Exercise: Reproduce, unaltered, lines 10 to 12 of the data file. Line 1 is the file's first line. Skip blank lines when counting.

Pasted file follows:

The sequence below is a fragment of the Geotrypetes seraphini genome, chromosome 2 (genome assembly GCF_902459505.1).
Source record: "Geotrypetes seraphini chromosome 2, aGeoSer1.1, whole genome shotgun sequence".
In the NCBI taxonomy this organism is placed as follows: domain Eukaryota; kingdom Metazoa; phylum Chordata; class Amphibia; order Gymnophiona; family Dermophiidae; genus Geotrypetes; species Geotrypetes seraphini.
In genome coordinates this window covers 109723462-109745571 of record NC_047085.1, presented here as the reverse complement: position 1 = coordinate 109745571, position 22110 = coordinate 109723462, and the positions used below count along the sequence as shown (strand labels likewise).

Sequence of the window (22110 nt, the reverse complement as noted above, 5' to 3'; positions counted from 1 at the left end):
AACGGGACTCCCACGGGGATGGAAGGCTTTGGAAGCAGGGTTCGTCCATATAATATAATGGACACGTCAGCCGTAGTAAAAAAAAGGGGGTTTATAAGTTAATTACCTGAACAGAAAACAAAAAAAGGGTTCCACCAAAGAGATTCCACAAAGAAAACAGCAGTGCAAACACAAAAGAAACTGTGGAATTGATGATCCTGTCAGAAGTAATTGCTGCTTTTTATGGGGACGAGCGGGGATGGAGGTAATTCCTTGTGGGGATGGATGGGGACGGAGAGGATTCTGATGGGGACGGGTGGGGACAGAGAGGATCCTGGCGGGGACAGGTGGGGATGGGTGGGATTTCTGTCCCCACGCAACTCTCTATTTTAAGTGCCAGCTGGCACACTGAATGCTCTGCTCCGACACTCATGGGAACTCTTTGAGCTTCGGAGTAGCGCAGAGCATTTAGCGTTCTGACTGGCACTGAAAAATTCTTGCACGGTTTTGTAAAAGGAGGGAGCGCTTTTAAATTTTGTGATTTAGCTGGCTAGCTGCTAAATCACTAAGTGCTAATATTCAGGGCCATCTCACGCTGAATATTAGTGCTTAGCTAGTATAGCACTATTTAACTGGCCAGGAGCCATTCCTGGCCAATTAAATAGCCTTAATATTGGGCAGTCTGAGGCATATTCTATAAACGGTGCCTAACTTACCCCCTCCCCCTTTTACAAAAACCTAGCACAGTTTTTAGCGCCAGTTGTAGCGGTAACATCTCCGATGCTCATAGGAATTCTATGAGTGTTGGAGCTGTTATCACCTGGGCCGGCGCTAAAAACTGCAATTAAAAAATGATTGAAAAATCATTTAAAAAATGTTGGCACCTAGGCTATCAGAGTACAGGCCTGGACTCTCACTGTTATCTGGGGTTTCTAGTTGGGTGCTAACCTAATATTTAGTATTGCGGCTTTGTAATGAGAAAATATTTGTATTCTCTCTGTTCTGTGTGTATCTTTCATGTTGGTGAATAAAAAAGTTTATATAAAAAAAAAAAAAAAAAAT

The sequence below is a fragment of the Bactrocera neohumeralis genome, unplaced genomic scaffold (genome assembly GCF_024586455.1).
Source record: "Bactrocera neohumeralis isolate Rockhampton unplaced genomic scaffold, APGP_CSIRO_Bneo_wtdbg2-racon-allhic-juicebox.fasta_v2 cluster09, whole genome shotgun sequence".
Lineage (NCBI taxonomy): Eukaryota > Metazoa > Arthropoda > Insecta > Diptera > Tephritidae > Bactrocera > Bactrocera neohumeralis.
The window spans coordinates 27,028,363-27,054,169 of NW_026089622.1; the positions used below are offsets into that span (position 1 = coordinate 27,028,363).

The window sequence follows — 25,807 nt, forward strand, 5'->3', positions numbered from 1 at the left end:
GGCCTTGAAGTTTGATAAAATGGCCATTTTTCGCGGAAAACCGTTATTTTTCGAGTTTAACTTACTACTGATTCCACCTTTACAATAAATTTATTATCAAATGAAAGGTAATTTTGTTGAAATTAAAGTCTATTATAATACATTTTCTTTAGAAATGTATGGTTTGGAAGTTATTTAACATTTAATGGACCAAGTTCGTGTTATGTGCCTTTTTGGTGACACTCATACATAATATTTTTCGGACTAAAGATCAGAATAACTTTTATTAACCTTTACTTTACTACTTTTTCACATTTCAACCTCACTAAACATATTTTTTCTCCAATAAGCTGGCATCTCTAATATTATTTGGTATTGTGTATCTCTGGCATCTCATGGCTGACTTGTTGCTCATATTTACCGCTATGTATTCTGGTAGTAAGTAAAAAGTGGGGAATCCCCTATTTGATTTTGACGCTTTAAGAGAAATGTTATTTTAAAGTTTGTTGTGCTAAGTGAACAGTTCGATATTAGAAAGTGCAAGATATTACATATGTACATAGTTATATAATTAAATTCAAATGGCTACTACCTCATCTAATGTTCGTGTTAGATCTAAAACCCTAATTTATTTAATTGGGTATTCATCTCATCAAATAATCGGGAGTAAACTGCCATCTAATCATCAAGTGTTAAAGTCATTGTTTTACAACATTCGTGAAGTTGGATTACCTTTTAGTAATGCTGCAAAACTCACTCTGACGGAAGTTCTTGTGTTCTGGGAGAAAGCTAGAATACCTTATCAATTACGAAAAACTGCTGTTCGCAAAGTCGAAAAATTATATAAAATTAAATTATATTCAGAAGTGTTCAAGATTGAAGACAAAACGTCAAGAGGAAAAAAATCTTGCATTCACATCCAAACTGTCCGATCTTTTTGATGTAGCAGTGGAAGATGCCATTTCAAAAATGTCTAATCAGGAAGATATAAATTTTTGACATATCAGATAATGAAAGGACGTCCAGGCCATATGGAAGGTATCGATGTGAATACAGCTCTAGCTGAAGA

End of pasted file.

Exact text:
The window spans coordinates 27,028,363-27,054,169 of NW_026089622.1; the positions used below are offsets into that span (position 1 = coordinate 27,028,363).

The window sequence follows — 25,807 nt, forward strand, 5'->3', positions numbered from 1 at the left end:
GGCCTTGAAGTTTGATAAAATGGCCATTTTTCGCGGAAAACCGTTATTTTTCGAGTTTAACTTACTACTGATTCCACCTTTACAATAAATTTATTATCAAATGAAAGGTAATTTTGTTGAAATTAAAGTCTATTATAATACATTTTCTTTAGAAATGTATGGTTTGGAAGTTATTTAACATTTAATGGACCAAGTTCGTGTTATGTGCCTTTTTGGTGACACTCATACATAATATTTTTCGGACTAAAGATCAGAATAACTTTTATTAACCTTTACTTTACTACTTTTTCACATTTCAACCTCACTAAACATATTTTTTCTCCAATAAGCTGGCATCTCTAATATTATTTGGTATTGTGTATCTCTGGCATCTCATGGCTGACTTGTTGCTCATATTTACCGCTATGTATTCTGGTAGTAAGTAAAAAGTGGGGAATCCCCTATTTGATTTTGACGCTTTAAGAGAAATGTTATTTTAAAGTTTGTTGTGCTAAGTGAACAGTTCGATATTAGAAAGTGCAAGATATTACATATGTACATAGTTATATAATTAAATTCAAATGGCTACTACCTCATCTAATGTTCGTGTTAGATCTAAAACCCTAATTTATTTAATTGGGTATTCATCTCATCAAATAATCGGGAGTAAACTGCCATCTAATCATCAAGTGTTAAAGTCATTGTTTTACAACATTCGTGAAGTTGGATTACCTTTTAGTAATGCTGCAAAACTCACTCTGACGGAAGTTCTTGTGTTCTGGGAGAAAGCTAGAATACCTTATCAATTACGAAAAACTGCTGTTCGCAAAGTCGAAAAATTATATAAAATTAAATTATATTCAGAAGTGTTCAAGATTGAAGACAAAACGTCAAGAGGAAAAAAATCTTGCATTCACATCCAAACTGTCCGATCTTTTTGATGTAGCAGTGGAAGATGCCATTTCAAAAATGTCTAATCAGGAAGATATAAATTTTTGACATATCAGATAATGAAAGGACGTCCAGGCCATATGGAAGGTATCGATGTGAATACAGCTCTAGCTGAAGA